## Abstract

This paper describes the preliminary measurement of the Newtonian gravitational constant *G* with the angular acceleration feedback method at HUST. The apparatus has been built, and preliminary measurement performed, to test all aspects of the experimental design, particularly the feedback function, which was recently discussed in detail by Quan *et al*. The experimental results show that the residual twist angle of the torsion pendulum at the signal frequency introduces 0.4 ppm to the value of *G*. The relative uncertainty of the angular acceleration of the turntable is approximately 100 ppm, which is mainly limited by the stability of the apparatus. Therefore, the experiment has been modified with three features: (i) the height of the apparatus is reduced almost by half, (ii) the aluminium shelves were replaced with shelves made from ultra-low expansion material and (iii) a perfect compensation of the laboratory-fixed gravitational background will be carried out. With these improvements, the angular acceleration is expected to be determined with an uncertainty of better than 10 ppm, and a reliable value of *G* with 20 ppm or below will be obtained in the near future.

## 1. Introduction

The absolute value of the Newtonian gravitational constant *G* is one of the fundamental constants of nature. Until the CODATA Task Group announced the 2010 recommended value in 2012 [1], there had been six values of *G* with relative uncertainties of less than 50 ppm [2–8]. Even though the claimed uncertainties in these values are very small, unfortunately, the agreement is very poor. The difference between the smallest and the biggest value of *G* is about 480 ppm. In 2013, the latest value of *G* was given by BIPM (Bureau International des Poids et Mesures) with a relative uncertainty of 27 ppm [9], which is only 21 ppm lower than their 2001 result [3].

The current status of *G* measurements shows that the value of *G* may be dependent on the measuring method and the experimental site [2–14]. Therefore, we plan to use three different methods to measure the value of *G* simultaneously at the same laboratory. (i) The time-of-swing method. Our group has obtained three results with this method [6,7,14,15], and some improvements are made in the ongoing experiment. (ii) The atom interferometry method. The atom interferometry gravimeter was built in 2006 and achieved a high sensitivity [16–19]. (iii) The angular acceleration feedback method. This method was first used to measure *G* by Rose *et al.* [20] at the University of Virginia in 1969, and the value determined was *G*=(6.674±0.012)×10^{−11} m^{3} kg^{−1} s^{−2} with a relative uncertainty of 1800 ppm. In 2000, Gundlach and Merkowitz at the University of Washington in Seattle measured the value of *G* with the same method, but made some improvements to overcome the large systematic errors in previous measurements [2,21–23]. They obtained the value of *G* as (6.674255±0.000092)×10^{−11} m^{3} kg^{−1} s^{−2} with a relative uncertainty of 14 ppm, which is the most precise value to date. In Gundlach and Merkowitz's experiment, the aluminium shelves that support the source masses can easily be influenced by temperature fluctuation. This may affect the uncertainty of source mass distance measurement, which is the largest error during the experiment. Therefore, this method has been used to measure the value of *G* in our laboratory since 2008. The preliminary results and future work will be described in this paper in detail.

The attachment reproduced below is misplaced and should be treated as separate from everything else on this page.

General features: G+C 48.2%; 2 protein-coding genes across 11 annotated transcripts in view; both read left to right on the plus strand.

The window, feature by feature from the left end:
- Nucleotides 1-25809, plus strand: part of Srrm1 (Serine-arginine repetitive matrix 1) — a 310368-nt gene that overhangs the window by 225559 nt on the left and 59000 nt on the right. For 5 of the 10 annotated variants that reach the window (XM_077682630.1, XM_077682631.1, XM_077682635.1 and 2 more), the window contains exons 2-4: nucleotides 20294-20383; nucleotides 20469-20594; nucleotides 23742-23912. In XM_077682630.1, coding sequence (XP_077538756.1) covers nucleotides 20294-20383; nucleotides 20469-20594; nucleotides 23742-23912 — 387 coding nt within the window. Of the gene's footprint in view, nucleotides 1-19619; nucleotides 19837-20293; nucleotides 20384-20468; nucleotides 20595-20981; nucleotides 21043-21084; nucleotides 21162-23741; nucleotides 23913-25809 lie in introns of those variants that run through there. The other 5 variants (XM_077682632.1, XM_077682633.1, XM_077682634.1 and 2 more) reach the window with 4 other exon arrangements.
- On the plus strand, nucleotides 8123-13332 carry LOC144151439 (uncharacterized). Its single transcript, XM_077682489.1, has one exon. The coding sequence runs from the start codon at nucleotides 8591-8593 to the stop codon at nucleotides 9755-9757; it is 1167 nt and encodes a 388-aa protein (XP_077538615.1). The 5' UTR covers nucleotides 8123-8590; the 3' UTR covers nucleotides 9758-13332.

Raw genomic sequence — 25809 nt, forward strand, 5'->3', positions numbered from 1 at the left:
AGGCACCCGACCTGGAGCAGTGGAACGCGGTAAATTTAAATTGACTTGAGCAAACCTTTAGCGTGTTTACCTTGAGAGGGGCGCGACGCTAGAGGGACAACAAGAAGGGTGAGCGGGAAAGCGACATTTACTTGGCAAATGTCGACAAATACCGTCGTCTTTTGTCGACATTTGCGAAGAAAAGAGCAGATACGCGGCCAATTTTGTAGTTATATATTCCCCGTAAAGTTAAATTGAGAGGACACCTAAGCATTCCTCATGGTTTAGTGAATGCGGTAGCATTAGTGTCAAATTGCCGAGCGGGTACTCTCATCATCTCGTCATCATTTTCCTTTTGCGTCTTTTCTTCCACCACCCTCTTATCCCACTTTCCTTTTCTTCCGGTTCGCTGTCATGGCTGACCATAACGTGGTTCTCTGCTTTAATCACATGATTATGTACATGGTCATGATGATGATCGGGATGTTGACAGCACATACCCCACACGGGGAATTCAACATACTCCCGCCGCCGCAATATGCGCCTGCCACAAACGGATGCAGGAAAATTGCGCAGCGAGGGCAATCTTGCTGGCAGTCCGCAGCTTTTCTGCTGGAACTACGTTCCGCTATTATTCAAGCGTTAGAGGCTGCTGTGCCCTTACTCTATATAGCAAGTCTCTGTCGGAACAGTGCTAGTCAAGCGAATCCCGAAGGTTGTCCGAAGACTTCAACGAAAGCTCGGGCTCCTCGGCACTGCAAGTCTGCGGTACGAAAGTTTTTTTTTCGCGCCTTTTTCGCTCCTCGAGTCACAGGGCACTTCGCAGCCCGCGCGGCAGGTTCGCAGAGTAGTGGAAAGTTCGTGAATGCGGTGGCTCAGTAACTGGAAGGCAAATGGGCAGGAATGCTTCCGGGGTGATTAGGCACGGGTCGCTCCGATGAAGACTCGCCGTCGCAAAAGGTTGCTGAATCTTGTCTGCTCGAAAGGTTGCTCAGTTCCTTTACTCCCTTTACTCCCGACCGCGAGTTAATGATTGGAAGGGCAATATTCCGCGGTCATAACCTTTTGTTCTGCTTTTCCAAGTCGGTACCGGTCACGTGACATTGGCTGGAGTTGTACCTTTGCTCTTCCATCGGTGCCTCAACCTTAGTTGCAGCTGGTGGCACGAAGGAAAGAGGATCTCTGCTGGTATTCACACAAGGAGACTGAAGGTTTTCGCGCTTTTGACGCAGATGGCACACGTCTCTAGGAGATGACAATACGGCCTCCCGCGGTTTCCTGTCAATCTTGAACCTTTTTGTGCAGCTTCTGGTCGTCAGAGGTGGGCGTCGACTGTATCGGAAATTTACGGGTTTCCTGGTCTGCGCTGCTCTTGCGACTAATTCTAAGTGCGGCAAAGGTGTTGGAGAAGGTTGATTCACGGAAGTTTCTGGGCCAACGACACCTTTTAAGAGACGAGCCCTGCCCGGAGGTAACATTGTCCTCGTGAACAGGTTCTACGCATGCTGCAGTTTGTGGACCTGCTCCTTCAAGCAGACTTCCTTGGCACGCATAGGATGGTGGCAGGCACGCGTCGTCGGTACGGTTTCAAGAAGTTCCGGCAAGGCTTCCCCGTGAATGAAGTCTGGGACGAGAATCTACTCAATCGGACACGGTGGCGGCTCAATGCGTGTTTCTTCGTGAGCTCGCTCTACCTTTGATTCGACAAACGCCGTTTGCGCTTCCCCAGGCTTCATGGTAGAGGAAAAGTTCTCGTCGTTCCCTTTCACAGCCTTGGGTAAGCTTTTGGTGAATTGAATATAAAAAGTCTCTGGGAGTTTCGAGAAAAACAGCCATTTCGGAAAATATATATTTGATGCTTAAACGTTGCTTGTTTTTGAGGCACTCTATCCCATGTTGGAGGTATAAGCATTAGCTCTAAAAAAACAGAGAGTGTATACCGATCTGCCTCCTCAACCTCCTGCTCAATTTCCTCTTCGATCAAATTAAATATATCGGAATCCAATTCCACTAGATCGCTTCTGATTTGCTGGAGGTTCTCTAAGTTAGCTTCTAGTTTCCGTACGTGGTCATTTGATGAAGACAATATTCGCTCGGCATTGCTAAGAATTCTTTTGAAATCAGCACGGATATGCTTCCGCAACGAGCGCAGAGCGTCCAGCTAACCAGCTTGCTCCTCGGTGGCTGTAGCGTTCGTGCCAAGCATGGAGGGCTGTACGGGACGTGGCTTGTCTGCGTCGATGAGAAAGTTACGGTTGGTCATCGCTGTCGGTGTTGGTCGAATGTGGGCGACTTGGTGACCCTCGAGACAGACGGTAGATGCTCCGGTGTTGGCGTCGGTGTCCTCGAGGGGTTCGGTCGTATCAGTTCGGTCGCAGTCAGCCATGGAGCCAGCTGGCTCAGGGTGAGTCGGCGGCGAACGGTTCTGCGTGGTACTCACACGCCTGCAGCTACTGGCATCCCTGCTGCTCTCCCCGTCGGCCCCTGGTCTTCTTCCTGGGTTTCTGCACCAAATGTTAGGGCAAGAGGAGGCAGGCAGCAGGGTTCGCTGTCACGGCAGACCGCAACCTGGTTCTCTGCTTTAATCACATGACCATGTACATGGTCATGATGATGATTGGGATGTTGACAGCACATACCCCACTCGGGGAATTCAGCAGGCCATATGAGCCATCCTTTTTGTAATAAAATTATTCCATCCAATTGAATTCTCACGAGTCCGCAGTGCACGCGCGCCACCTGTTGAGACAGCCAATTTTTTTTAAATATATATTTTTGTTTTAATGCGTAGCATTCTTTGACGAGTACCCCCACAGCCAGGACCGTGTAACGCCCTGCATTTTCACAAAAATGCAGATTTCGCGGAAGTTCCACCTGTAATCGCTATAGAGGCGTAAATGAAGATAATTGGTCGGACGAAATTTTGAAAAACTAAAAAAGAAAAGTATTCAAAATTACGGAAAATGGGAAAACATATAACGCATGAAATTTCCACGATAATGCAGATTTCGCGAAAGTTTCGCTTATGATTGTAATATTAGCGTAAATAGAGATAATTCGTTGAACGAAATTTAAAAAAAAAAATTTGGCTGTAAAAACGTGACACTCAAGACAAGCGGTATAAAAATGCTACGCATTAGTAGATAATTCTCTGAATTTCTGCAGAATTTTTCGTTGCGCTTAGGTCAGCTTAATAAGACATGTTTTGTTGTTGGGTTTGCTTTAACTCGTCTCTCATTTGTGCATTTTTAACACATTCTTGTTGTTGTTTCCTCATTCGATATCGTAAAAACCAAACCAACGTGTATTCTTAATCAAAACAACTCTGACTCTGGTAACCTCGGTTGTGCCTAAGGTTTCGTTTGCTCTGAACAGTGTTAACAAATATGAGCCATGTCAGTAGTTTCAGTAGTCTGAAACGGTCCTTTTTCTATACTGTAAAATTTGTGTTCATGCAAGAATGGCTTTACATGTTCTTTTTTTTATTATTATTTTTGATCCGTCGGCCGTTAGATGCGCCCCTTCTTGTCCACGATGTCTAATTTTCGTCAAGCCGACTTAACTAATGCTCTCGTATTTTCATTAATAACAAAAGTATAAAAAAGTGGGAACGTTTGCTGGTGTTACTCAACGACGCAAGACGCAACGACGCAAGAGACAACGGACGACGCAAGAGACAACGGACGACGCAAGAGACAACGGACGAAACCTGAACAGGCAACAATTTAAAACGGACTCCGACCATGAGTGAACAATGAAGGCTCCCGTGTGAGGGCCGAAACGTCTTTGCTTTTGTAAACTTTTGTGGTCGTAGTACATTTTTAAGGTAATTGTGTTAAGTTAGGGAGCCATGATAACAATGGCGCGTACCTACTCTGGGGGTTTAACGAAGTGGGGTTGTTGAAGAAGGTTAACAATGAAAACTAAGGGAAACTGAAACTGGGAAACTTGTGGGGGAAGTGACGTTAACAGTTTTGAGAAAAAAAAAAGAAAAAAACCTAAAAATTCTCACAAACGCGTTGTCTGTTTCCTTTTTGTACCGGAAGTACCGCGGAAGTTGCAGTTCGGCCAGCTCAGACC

## 2. Principle of the angular acceleration feedback method

### (a) Basic principle

A sketch of the angular acceleration feedback method is shown in figure 1. The torsion pendulum of the two-stage pendulum system that hangs from a magnetic damper is placed at the centre of a vacuum chamber, while the magnetic damper is used to reduce the tilt–twist coupling to the pendulum [24–26]. The chamber is installed on a continuously rotating inner turntable between a set of source masses. The equation of motion of the torsion pendulum in the rotating frame is
2.1
where *θ* is the torsion angle, *I* is the moment of inertia of the pendulum, *γ* is the damping coefficient, *k* is the spring constant of the torsion fibre, *τ*_{g} is the gravitational torque due to the source masses and *τ*_{t} is the inertia torque due to the rotating inner turntable.

At first, the pendulum experiences a periodic torque and the fibre twists due to the gravitational attraction. Subsequently, the feedback is turned on to change the rotation rate of the inner turntable, and the turntable is forced to follow the pendulum to minimize the deflection angle; then the torsion fibre ceases to twist. Therefore, the inertia torque equals the gravitational torque,
2.2
where *τ*_{t} can be expressed as *Iα*_{t}, with *α*_{t} being the angular acceleration of the turntable. We write *τ*_{g} as , where *ω*_{s} is the signal frequency, and *C*_{g} is calculated from the geometry, metrology and mass distributions of the pendulum and source masses. Via Fourier transform, the expression of *G* at the signal frequency *ω*_{s} is shown as
2.3